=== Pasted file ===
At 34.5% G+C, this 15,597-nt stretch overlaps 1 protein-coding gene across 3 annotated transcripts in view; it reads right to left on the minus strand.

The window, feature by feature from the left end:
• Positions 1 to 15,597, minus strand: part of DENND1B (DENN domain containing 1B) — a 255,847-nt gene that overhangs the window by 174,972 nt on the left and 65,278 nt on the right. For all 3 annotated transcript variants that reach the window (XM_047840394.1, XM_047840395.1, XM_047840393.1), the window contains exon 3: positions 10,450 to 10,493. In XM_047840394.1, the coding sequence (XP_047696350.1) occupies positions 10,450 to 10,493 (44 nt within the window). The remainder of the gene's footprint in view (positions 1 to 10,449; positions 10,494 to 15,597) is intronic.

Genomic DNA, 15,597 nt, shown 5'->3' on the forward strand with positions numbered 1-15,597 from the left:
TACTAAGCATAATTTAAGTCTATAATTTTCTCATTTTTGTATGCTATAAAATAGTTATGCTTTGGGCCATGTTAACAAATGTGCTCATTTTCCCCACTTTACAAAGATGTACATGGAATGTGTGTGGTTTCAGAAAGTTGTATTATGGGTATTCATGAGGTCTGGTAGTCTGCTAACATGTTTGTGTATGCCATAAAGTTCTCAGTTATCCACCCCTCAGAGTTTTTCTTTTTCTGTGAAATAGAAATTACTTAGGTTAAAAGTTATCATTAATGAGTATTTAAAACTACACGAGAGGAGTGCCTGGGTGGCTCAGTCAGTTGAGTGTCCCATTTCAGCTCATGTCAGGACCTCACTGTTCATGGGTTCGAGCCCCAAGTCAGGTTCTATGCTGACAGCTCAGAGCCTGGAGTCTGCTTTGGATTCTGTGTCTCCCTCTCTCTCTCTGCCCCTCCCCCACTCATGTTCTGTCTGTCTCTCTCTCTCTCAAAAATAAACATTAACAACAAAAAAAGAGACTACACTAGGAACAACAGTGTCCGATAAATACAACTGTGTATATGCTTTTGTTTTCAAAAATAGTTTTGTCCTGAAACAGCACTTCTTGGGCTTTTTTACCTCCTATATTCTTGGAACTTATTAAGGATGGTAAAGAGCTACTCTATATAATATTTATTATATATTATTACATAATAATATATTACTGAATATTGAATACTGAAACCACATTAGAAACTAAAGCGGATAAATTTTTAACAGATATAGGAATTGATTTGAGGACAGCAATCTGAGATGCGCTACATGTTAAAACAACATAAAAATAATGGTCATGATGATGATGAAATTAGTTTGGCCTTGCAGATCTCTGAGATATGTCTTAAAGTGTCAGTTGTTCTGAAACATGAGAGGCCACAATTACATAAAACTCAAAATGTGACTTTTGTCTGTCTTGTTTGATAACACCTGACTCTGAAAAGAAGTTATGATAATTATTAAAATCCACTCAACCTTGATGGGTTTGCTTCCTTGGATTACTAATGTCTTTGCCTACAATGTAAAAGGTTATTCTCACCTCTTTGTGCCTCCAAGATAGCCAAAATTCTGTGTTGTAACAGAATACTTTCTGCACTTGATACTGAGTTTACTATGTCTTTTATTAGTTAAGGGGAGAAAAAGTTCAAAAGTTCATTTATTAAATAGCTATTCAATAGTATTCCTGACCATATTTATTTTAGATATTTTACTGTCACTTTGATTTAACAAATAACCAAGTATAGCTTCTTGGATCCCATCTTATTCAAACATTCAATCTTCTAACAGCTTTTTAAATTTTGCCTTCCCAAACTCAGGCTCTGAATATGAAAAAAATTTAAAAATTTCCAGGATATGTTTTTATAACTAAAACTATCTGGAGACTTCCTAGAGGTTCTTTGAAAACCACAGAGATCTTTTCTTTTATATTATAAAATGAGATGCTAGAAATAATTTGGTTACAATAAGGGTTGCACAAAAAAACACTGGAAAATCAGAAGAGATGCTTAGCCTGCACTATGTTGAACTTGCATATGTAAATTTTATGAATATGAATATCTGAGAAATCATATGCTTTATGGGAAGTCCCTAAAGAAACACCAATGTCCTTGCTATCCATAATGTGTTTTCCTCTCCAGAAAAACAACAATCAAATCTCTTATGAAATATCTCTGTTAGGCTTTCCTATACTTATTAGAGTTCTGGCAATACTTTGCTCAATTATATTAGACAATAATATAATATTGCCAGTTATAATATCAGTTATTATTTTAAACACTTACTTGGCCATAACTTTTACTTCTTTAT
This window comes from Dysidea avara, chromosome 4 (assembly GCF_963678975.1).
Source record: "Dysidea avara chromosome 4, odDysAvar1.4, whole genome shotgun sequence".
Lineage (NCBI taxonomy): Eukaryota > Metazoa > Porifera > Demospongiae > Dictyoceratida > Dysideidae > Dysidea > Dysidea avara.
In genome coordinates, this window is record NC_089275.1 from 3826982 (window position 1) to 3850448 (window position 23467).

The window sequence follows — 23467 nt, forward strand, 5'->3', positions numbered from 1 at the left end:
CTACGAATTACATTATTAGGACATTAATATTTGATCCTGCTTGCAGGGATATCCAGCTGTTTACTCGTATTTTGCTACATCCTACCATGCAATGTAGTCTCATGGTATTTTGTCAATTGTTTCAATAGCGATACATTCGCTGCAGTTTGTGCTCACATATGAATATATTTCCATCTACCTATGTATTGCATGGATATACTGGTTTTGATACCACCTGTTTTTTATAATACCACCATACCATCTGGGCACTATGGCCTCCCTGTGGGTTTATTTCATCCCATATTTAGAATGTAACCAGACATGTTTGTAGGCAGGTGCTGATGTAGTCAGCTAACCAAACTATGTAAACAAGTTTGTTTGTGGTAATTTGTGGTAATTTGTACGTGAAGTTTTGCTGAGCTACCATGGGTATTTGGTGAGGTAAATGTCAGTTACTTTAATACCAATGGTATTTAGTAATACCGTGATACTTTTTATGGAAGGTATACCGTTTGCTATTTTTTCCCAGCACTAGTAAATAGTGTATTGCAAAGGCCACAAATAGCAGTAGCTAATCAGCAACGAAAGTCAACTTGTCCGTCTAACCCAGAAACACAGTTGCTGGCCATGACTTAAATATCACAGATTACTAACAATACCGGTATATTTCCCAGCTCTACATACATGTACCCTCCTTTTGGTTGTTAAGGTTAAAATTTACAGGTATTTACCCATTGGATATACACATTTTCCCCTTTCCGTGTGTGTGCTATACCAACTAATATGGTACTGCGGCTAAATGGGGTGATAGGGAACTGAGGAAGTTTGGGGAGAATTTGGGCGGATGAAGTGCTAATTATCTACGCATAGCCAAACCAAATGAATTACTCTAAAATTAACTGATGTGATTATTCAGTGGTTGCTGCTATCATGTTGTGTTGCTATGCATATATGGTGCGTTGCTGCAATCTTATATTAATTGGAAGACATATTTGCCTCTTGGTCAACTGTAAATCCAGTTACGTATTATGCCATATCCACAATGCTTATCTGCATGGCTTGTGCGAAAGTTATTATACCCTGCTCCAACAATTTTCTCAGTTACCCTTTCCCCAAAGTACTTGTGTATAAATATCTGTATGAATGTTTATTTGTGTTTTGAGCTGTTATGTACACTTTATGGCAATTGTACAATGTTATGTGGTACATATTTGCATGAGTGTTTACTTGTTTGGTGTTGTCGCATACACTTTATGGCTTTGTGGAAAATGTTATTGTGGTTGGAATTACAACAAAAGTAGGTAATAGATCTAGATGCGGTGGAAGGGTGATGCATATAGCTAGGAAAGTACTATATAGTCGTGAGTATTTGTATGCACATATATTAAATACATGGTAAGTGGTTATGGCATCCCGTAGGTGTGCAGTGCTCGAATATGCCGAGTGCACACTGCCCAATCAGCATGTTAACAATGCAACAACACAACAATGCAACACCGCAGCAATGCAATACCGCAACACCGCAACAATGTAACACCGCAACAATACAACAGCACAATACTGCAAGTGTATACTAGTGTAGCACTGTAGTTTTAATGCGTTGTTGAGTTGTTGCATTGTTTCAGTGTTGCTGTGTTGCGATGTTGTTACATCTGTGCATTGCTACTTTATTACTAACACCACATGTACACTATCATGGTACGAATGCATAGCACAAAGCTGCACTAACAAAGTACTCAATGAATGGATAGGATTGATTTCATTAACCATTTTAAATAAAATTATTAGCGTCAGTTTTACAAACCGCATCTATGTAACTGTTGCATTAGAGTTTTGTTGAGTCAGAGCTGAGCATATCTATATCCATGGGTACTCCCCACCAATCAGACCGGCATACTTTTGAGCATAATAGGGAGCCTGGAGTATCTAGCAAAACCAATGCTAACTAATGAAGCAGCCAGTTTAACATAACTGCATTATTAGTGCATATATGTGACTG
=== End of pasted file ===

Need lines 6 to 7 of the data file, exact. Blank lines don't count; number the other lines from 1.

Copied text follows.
This window comes from Dysidea avara, chromosome 4 (assembly GCF_963678975.1).
Source record: "Dysidea avara chromosome 4, odDysAvar1.4, whole genome shotgun sequence".